Интернет-магазин DONTA

Baby Reindeer’s Nava Mau closely related to her character Teri’s story

Baby Reindeer's Nava Mau closely related to her character Teri's story

She “deeply” understood her character's story, and hopes the show will interrupt cycles of violence and silence.

Netflix sensation Baby Reindeer has hit us hard.

A true-life adaptation of comedian Richard Gadd's own experiences and one-man stage show, the series may depict the relationship between a young man, Donny, and his female stalker Martha (played by Jessica Gunning) on the surface, but it also skilfully explores the wider, devastating impacts of trauma and abuse.

Filmmaker, director and actor Nava Mau plays Teri, a trans woman who Donny falls in love with, sadly subsequently subjecting her to the shame that he feels around his sexuality.

Her performance is one of powerhouse proportions, and the response to Baby Reindeer has left her feeling overwhelmed and humbled. “It really means a lot to me that people are not afraid of the conversations that this show explores,” she says.

Nava sat down with GLAMOUR to talk about navigating other people's shame as a trans woman, her hopes that the show will help to dismantle the patriarchy, as well as her work with queer survivors of abuse and how that helped her “manifest” the role of Teri.

Baby Reindeer's Nava Mau closely related to her character Teri's story

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What drew you to Baby Reindeer and playing Teri? What felt true and different about it to you?

Teri has always felt like she was entitled to her feelings, her needs. She does not shy away from her own power – and for trans women, and especially trans Latina women, it's rare to see a character depicted on screen that is entitled to her own power.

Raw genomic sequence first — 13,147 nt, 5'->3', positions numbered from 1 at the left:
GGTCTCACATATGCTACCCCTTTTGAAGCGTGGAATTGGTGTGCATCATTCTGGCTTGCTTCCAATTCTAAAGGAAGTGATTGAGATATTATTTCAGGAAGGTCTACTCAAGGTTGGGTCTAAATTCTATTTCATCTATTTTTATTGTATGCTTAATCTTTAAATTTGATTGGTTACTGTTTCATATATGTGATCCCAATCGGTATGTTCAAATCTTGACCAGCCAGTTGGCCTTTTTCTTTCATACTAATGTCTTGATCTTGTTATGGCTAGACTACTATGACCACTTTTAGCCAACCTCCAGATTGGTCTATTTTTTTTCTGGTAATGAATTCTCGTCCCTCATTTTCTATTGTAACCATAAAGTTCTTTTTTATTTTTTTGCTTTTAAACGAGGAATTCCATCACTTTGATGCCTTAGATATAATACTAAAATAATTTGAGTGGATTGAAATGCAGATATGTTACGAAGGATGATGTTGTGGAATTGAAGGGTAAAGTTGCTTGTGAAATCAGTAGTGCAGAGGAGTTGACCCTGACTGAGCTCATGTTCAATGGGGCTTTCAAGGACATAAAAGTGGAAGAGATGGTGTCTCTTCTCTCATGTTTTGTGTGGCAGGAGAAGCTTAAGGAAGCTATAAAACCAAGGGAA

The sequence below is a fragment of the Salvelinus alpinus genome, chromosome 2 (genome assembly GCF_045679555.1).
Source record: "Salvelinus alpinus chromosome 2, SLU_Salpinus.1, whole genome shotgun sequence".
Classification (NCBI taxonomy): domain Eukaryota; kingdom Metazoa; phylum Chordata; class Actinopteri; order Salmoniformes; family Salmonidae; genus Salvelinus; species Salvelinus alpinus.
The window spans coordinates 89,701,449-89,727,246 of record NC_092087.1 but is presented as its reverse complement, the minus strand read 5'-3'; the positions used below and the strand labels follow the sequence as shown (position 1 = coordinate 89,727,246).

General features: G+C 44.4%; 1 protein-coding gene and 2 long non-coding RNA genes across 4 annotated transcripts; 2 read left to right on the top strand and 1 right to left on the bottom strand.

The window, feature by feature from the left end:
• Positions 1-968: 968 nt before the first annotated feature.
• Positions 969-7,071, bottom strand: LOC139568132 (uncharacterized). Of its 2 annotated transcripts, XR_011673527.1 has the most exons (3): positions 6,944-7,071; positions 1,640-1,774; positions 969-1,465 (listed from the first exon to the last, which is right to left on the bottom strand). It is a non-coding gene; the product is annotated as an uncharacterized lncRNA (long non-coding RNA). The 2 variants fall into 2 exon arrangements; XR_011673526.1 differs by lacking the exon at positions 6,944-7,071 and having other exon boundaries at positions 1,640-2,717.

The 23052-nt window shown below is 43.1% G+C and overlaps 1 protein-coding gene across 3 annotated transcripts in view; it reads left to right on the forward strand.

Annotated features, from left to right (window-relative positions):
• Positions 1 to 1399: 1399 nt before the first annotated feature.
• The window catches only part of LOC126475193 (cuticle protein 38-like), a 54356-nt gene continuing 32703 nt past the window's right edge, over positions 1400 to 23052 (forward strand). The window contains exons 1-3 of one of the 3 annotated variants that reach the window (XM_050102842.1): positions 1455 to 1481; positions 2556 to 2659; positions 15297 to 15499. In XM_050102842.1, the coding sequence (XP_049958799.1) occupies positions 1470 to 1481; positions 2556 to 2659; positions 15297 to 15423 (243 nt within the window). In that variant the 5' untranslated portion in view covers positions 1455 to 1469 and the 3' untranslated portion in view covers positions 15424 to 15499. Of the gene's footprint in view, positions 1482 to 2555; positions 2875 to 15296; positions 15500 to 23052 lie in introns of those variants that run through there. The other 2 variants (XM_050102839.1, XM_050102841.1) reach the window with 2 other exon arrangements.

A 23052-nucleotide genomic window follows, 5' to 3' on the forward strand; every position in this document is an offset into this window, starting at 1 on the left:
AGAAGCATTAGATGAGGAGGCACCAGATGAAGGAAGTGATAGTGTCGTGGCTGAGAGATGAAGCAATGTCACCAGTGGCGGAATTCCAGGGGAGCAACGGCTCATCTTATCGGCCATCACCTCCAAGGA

Cardi B has even posted about Baby Reindeer! How has the response to the show felt to you?

Well, first of all, shout out to Cardi B, the people's princess! I cannot believe that so many people are watching. And it brings me so much joy. I said to Richard [Gadd], ‘This story will reach all the people that it needs to reach’. And I guess that it needed to reach a lot of people.

You’ve spoken about the importance of showing that “trans women exist in real life and in relationships with other people” – what do you hope is the impact of this visibility and representation in Baby Reindeer?

Well, I hope that people who may have been ignorant, judgmental, or hateful when it comes to trans people – and especially the notion of trans people being an intimate relationship with cis people – I hope that they realise that we’re just human, first and foremost.

We want love, we have friends, we have careers, we have dreams, we have fully developed personalities and we are not just a headline, we're not just a punch line. We are not on this planet to be the scapegoat of so many people's hateful rhetoric. So, I hope that Teri and the depiction of her relationship with Donny encourages people to feel greater compassion towards trans people and to consider the ways that we can all treat each other better.

Baby Reindeer's Nava Mau closely related to her character Teri's story

Cole Ferguson

In your work in Baby Reindeer and HBO's Generation, you’re telling multi-faceted stories of queer people – how does it feel to be amplifying these voices and how important is that to you as you’re choosing or accepting roles?

I only ever want to perform a character that I feel connected to in my heart, and I have to let that lead me. So if that means that, I actually don't work that often, and this is the end of the story for for my acting career, then I will have done enough, because I've done what my heart needed to do. If that has created a sense of representation of queer characters, that are nuanced and genuine, then I feel like it's it's really because it comes from the heart.

You’ve said before that you see yourself in Teri – would you mind telling me a bit more about that?

I had to work pretty hard to find the differentiating line between me and Teri. I related to her so much, and I deeply understood the dynamic between her and Donny, it was very familiar to me, from my own life, and from the people I know.

Have you experienced people you’ve dated not being their true selves due to shame, in the same way as Donny?

Absolutely. I would love to hear a trans woman's life story that does not include brushes with other people's shame. In our day and age, a huge part of daily life for a lot of trans people is having to contend with other people's shame and judgement. So it's almost a second language, you know – I speak that fluently.

You made a short film (Waking Hour) about the challenges of dating as a trans woman – what do you hope changes for younger generations of trans people looking for love?